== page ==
in the testing machine so that the face
of the weld is stretched (elongated),
and the root of the bend is compressed.
That is, once the specimen is bent, the
face is centered on the convex surface
and the root is centered on the concave
surface. The guided root bend is bent
so that the root of the weld is stretched
and is centered on the convex surface

Fig. 9 Preparing the bend


specimen.
of the bent specimen and the face is
centered on the concave surface of the
bent specimen. When the test assembly
is thicker than in., a transverse side
bend can be used to eliminate the need
to machine the specimens to in.
thick. There is no side bend option
when using longitudinal bends.
Longitudinal bends removed from
coupons thicker than in. must be
machined to reduce the thickness to
in. In the case of a longitudinal face
bend, the root surface is removed by
machining to reduce the thickness to
in. The face surface is machined to
reduce the specimen to in. thick
when a longitudinal root bend is
required. Regardless of the type of
bend test, the specimens are bent so
that the face surface, root surface, or
the full cross section of the weld is
elongated.
Figures 37 depict the face, root,
and side bends, respectively.
In Fig. 3, the transverse face bend
elongates the face of the weld so the
weld face forms the convex surface.
The convex surface is examined and
evaluated to determine whether it is in
compliance with the acceptance
criteria. The acceptance criteria
specifies the maximum size of any
open discontinuities and the sum of the
dimensions of the discontinuities.
The transverse root bend shown in
Fig. 4 places the root of the weld in
tension. The root of the weld is
elongated and forms the convex
surface, which is then evaluated to
determine if the specimen meets the
acceptance criteria of the welding
standard. Open discontinuities such as
cracks, porosity, incomplete fusion,
etc., must be evaluated. The transverse
side bend shown in Fig. 5 is used when
the thickness of the test assembly is
thicker than 38 in. It eliminates the need
to machine the specimens to 38 in.
thick.
In all cases, the convex surface is
visually examined for open

Fig. 11 Schematic of a wraparound bending machine.

Fig. 10 Plunger and die bending


machine. A transverse side bend is in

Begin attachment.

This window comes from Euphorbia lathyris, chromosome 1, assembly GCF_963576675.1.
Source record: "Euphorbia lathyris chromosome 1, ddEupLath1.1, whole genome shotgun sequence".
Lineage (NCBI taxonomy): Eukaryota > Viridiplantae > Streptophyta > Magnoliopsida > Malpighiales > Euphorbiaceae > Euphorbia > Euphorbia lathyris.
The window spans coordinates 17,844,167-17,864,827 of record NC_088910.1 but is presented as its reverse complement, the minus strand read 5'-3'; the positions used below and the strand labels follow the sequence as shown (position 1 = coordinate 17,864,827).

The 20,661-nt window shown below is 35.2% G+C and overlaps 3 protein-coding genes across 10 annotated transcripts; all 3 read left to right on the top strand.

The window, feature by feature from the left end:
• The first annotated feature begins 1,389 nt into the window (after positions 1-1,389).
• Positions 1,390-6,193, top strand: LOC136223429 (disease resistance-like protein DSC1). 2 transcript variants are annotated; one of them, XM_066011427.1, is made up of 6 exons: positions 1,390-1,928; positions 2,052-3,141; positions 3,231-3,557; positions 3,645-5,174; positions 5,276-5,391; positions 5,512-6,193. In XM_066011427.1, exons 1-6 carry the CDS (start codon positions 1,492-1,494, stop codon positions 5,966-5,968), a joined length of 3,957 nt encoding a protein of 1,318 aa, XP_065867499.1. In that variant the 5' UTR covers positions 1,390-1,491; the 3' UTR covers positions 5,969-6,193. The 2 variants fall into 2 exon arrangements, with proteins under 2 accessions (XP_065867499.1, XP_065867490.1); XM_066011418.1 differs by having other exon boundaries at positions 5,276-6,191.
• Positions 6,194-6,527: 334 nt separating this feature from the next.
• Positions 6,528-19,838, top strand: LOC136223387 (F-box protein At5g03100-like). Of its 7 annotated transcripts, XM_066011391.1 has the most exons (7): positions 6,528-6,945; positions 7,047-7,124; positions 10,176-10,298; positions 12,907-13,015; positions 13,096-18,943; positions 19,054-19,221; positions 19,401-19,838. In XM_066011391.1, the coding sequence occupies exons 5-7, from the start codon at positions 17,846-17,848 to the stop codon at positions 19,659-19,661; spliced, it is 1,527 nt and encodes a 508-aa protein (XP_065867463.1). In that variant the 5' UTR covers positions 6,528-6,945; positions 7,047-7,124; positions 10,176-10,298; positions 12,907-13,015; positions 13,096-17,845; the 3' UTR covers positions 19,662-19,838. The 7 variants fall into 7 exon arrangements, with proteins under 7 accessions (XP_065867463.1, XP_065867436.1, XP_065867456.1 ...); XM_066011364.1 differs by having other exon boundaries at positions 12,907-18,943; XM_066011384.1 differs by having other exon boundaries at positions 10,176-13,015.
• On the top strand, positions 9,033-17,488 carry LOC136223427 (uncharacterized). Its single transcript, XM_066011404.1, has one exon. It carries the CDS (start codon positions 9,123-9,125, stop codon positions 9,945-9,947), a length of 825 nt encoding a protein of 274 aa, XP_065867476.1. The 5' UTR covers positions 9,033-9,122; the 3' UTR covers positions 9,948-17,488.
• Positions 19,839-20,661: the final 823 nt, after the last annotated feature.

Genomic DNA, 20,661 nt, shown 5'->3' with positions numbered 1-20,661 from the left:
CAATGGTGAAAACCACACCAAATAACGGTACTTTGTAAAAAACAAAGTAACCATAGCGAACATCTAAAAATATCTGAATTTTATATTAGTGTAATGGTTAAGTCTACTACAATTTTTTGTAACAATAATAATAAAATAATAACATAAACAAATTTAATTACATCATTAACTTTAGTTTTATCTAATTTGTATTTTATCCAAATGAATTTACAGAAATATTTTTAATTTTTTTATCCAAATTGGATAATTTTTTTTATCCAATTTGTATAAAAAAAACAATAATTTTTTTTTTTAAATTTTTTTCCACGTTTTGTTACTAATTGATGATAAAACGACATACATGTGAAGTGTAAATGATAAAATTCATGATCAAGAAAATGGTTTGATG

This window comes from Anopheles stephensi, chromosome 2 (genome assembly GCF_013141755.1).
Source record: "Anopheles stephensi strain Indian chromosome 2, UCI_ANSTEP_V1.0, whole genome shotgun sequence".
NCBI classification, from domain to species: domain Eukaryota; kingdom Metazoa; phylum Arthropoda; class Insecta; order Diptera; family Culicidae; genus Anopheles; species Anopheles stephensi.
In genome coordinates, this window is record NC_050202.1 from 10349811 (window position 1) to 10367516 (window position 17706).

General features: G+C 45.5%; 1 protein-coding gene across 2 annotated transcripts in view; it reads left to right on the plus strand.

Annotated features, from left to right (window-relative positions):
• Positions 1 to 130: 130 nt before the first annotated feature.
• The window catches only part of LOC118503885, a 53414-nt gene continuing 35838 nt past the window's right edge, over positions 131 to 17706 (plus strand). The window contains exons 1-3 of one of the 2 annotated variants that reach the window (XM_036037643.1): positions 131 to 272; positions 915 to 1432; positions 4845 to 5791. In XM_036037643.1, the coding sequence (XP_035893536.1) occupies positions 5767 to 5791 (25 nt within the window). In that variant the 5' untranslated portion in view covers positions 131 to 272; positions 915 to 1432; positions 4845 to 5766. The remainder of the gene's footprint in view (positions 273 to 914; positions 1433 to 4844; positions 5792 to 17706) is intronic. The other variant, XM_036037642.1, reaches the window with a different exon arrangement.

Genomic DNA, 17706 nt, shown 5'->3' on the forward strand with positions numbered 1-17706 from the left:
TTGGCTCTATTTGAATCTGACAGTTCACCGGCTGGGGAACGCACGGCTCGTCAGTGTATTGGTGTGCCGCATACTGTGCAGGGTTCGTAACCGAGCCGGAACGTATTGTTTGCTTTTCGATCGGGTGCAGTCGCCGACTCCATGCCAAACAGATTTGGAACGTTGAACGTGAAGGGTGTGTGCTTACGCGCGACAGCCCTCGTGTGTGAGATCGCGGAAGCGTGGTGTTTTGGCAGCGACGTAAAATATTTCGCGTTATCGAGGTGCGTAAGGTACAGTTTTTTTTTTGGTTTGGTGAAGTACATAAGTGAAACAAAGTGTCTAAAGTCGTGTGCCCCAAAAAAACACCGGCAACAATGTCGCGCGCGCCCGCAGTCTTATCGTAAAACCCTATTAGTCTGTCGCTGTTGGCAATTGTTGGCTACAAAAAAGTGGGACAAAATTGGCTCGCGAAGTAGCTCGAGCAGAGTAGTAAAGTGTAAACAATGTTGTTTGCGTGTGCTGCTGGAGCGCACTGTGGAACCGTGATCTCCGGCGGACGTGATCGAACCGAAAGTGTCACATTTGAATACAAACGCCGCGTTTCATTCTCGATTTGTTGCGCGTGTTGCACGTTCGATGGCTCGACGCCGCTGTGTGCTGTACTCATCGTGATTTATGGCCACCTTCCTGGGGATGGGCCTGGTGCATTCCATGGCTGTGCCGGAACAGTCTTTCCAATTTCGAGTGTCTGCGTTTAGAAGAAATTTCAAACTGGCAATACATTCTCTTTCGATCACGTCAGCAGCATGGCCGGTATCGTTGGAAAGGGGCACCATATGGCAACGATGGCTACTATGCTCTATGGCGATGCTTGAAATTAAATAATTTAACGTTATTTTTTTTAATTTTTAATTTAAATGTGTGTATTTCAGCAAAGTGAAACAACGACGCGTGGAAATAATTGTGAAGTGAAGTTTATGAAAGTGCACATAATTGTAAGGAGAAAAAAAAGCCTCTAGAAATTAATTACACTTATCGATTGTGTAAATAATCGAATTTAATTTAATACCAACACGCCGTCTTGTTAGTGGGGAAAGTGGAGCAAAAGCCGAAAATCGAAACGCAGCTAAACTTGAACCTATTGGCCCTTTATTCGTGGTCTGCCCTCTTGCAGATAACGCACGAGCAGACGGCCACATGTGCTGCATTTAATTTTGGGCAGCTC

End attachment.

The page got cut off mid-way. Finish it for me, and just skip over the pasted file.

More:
position and ready to bend.
discontinuities. Cracks on the ends of
the bent specimen are not part of the
evaluation. Open discontinuities on the
convex surface are evaluated and
compared to the acceptance criteria of
the applicable welding standard. This is
where the differences between the
welding standards come into play. The
acceptance criteria of ASME is not the
same as AWS D1.1 or API 1104, etc.
The acceptance criteria of AWS D1.1 is
different from API 1104. The
acceptance criteria for guided bend
tests in AWS D1.1 and NAVSEA
S9074-GIB-AQ-010/248 are the same.
It is important to note the
differences in the acceptance criteria
and the mechanics of the bend tests.
The differences in acceptance criteria
mean that a guided bend test that meets
API 1104 does not meet the
requirements of ASME Section XI,
AWS D1.1, or NAVSEA S9074-AQGIB-010/248. A guided bend test that
meets ASME Section IX does not meet
AWS D1.1 or NAVSEA, but one that
meets AWS D1.1 or NAVSEA does
meet ASME Section IX. These
differences should be noted when
accepting WPSs or welders qualified to
an alternate welding standard.
Figures 6 and 7 show how
longitudinal bends are used when two
dissimilar metals are welded. The
longitudinal guided bend test
eliminates the possibility of the
specimen shifting in the fixture when
the bending load is applied. A
transverse specimen (consisting of

dissimilar metals) will often slip


toward the more ductile base metal,
thus the convex surface is properly
centered and the sample cannot be
evaluated properly.
Longitudinal bends are permitted by
some welding standards for thin sheet
metal thicknesses that would require a
small bend diameter. It is nearly
impossible to keep the weld properly
centered when the transverse bend test
requires a small bend diameter Fig. 8.
The longitudinal bend test eliminates
that problem. A drill of the proper
diameter can be gripped in a shop vise
and the longitudinal specimen bent
around the drill.
The test specimens must be
properly prepared prior to bending. The
face reinforcement, backing if used, or
root reinforcement must be removed
flush with the surface of the specimen.
The exception is when qualifying to the
requirements of NAVSEA S9074-AQGIB-010/248. In that case, if the weld
joint is welded as a complete-jointpenetration groove weld, without
backing, melt-through is left intact for
the transverse root bend.
Grinding the specimen with a disk
grinder is commonly how specimens
are prepared for bending Fig. 9. The
extent of grinding must be limited
when removing weld reinforcement,
backing bars, and surface
discontinuities such as undercut,
porosity, incomplete fusion, incomplete
joint penetration, etc., so the thickness
of the weld and HAZ are not below the
surfaces of the adjacent base metal.
Scratches from grinding must be
aligned along the long axis of the bend
specimen so they are perpendicular to
the axis of the bend. Scratches that are
parallel to the bend axis tend to act as
stress risers and initiate cracks that
must be evaluated. The longitudinal